Clicking on the + will open the Add New Configuration dialog then scroll down to the Docker section and select Docker-compose and select it

This will enable you to configure which docker compose file you would like run

In the Compose files select your file and provide a Name that you would like to refer to your configuration as.

Click apply and the configuration will be saved for you to use

Ensuring you have your configuration selected you can click the green arrow which will run your file.

This will open the services window and you can see your services running and the progress.

Using the services window will enable you to drill down further into the details of your containers, read the logs generated, inspect environment variables and almost any other details you would like to derive about your containers.

In the screen shot below I have navigated to view the file structure of my container.

Advice

The dialog is available only when the Docker bundled plugin is enabled on the Settings/Preferences | Plugins page as described in Managing plugins.

How to use Environment Variables

You may have noticed that in our docker-compose.yml we have included Usernames and Password directly in our file. Obviously this is not a great practice and a major security problem.

One of the problems with taking this approach, is that we will be committing our Usernames and Passwords to our Git Repository for everyone to see! In the case of this tutorial we’ll be putting it up for display in publicly accessible Git Repository on Github, fortunately the passwords included are not the proper passwords we’d use!

We need to move our Usernames and Passwords to an Environment file that we will not be committing to our source code repository. Our CI/CD environment – in our case we make use of Jetbrains TeamCity has the facility to use any number of Environment files for specific environment so we would configure the actual user name and password there for use during build.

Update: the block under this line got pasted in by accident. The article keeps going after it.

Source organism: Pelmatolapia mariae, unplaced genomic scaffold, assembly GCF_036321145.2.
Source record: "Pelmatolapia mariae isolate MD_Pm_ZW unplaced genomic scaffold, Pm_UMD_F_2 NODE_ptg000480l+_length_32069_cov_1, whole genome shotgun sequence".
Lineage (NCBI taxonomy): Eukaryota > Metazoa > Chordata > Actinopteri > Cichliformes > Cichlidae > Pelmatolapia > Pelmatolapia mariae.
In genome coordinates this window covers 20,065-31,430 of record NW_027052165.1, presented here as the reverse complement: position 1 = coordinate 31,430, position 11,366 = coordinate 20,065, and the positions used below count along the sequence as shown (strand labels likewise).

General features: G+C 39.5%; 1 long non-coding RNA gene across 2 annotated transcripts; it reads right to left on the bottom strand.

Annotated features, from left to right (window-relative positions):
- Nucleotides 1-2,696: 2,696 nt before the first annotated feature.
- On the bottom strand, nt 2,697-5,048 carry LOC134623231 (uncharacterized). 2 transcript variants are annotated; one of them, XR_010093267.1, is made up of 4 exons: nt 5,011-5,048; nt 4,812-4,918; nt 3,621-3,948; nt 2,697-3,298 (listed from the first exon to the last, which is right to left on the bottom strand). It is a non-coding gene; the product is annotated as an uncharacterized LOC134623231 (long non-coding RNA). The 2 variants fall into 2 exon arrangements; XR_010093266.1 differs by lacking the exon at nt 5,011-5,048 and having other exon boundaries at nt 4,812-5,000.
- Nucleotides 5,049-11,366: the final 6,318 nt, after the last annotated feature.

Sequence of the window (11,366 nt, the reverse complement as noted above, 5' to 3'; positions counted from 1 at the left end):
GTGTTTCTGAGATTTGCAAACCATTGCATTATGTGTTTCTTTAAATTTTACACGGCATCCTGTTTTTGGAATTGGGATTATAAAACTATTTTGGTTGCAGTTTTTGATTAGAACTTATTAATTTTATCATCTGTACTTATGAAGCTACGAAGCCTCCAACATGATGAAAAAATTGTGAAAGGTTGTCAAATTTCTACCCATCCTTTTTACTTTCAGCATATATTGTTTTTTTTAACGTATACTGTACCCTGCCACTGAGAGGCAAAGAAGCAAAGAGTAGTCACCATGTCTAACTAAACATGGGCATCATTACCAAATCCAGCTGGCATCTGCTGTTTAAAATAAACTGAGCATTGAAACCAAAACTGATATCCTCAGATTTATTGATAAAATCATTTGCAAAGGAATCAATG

However, we also need to facility to create and manage our own files locally and use them. Fortunately, this is really easy to do using the Docker Plugin.

First we need to create an Environment file in the root of project directory. This could actually be anywhere on your file system, I just like to keep mine with my projects. It is also important to note, that there are a whole number of other strategies you can use to store your environment files. The aim of this tutorial is just to provide an example of how to do it, it should by no means considered as the best practice approach!

Then we can just add the following values to our Environment file

Plain Text

We now need to update the docker-compose.yml to include some Placeholder tags for our Environment Settings values. Check out Environment variables in Compose to gain more of understanding of this.

We will make use the ${ VARIABLE_NAME } tag

Lastly, we just need to update our Docker Compose Run Configuration to make use of Environment File, we can do this by simply Edit Configurations

If you the containers are already running from the previous section, you can stop and delete the containers in the Service window by simply navigating to your container and right clicking on and the pop up menu will provide you with all the options you need.

You can then simply select your Docker Compose run configuration and click the Green arrow again then your configuration will run once again but this time making use of the Environment settings you have configured.

Once your services have started up again, you can go inspect the values once again to confirm that they are as you had configured them.

Conclusion

This and many other features of Rider are what makes it my favourite Development IDE’s to develop .net core based microservices!